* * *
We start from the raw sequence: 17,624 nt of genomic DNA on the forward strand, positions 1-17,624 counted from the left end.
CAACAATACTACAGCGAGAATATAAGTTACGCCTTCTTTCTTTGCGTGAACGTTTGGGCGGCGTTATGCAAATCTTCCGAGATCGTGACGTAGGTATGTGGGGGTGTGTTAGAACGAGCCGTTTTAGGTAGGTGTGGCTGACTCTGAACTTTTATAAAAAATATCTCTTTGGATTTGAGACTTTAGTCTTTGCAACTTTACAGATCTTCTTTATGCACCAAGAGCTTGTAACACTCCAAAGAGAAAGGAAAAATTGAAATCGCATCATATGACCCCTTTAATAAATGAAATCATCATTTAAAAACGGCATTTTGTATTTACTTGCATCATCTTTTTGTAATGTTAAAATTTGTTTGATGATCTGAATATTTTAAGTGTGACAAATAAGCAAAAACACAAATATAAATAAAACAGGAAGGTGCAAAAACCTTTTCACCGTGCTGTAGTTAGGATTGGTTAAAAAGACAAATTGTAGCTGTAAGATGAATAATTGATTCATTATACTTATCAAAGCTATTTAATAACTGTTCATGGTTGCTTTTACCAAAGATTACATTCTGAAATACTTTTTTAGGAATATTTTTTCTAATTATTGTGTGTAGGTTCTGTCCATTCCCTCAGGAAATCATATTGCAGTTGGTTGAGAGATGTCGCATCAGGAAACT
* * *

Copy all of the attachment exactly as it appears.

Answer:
We start from the raw sequence: 17,624 nt of genomic DNA on the forward strand, positions 1-17,624 counted from the left end.
CAACAATACTACAGCGAGAATATAAGTTACGCCTTCTTTCTTTGCGTGAACGTTTGGGCGGCGTTATGCAAATCTTCCGAGATCGTGACGTAGGTATGTGGGGGTGTGTTAGAACGAGCCGTTTTAGGTAGGTGTGGCTGACTCTGAACTTTTATAAAAAATATCTCTTTGGATTTGAGACTTTAGTCTTTGCAACTTTACAGATCTTCTTTATGCACCAAGAGCTTGTAACACTCCAAAGAGAAAGGAAAAATTGAAATCGCATCATATGACCCCTTTAATAAATGAAATCATCATTTAAAAACGGCATTTTGTATTTACTTGCATCATCTTTTTGTAATGTTAAAATTTGTTTGATGATCTGAATATTTTAAGTGTGACAAATAAGCAAAAACACAAATATAAATAAAACAGGAAGGTGCAAAAACCTTTTCACCGTGCTGTAGTTAGGATTGGTTAAAAAGACAAATTGTAGCTGTAAGATGAATAATTGATTCATTATACTTATCAAAGCTATTTAATAACTGTTCATGGTTGCTTTTACCAAAGATTACATTCTGAAATACTTTTTTAGGAATATTTTTTCTAATTATTGTGTGTAGGTTCTGTCCATTCCCTCAGGAAATCATATTGCAGTTGGTTGAGAGATGTCGCATCAGGAAACT